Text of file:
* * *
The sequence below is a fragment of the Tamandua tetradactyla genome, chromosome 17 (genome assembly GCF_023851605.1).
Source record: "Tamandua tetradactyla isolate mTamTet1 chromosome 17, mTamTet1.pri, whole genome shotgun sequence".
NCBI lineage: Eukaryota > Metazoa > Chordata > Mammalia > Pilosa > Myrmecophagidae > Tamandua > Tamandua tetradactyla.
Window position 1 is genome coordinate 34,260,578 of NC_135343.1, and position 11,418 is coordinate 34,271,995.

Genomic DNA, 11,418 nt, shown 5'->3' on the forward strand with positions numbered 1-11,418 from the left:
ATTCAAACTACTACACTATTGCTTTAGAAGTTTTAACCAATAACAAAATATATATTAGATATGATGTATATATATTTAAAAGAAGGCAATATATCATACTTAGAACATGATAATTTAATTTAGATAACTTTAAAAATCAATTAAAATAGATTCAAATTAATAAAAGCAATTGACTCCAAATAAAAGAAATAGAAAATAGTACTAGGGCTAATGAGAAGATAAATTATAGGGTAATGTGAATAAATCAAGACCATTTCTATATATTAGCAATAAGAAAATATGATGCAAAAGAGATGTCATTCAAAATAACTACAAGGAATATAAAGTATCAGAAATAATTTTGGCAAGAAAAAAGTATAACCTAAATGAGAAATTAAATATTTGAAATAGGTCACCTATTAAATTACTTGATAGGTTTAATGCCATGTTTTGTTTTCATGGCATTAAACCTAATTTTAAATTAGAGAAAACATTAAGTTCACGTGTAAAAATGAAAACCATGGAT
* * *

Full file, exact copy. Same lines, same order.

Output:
The sequence below is a fragment of the Tamandua tetradactyla genome, chromosome 17 (genome assembly GCF_023851605.1).
Source record: "Tamandua tetradactyla isolate mTamTet1 chromosome 17, mTamTet1.pri, whole genome shotgun sequence".
NCBI lineage: Eukaryota > Metazoa > Chordata > Mammalia > Pilosa > Myrmecophagidae > Tamandua > Tamandua tetradactyla.
Window position 1 is genome coordinate 34,260,578 of NC_135343.1, and position 11,418 is coordinate 34,271,995.

Genomic DNA, 11,418 nt, shown 5'->3' on the forward strand with positions numbered 1-11,418 from the left:
ATTCAAACTACTACACTATTGCTTTAGAAGTTTTAACCAATAACAAAATATATATTAGATATGATGTATATATATTTAAAAGAAGGCAATATATCATACTTAGAACATGATAATTTAATTTAGATAACTTTAAAAATCAATTAAAATAGATTCAAATTAATAAAAGCAATTGACTCCAAATAAAAGAAATAGAAAATAGTACTAGGGCTAATGAGAAGATAAATTATAGGGTAATGTGAATAAATCAAGACCATTTCTATATATTAGCAATAAGAAAATATGATGCAAAAGAGATGTCATTCAAAATAACTACAAGGAATATAAAGTATCAGAAATAATTTTGGCAAGAAAAAAGTATAACCTAAATGAGAAATTAAATATTTGAAATAGGTCACCTATTAAATTACTTGATAGGTTTAATGCCATGTTTTGTTTTCATGGCATTAAACCTAATTTTAAATTAGAGAAAACATTAAGTTCACGTGTAAAAATGAAAACCATGGAT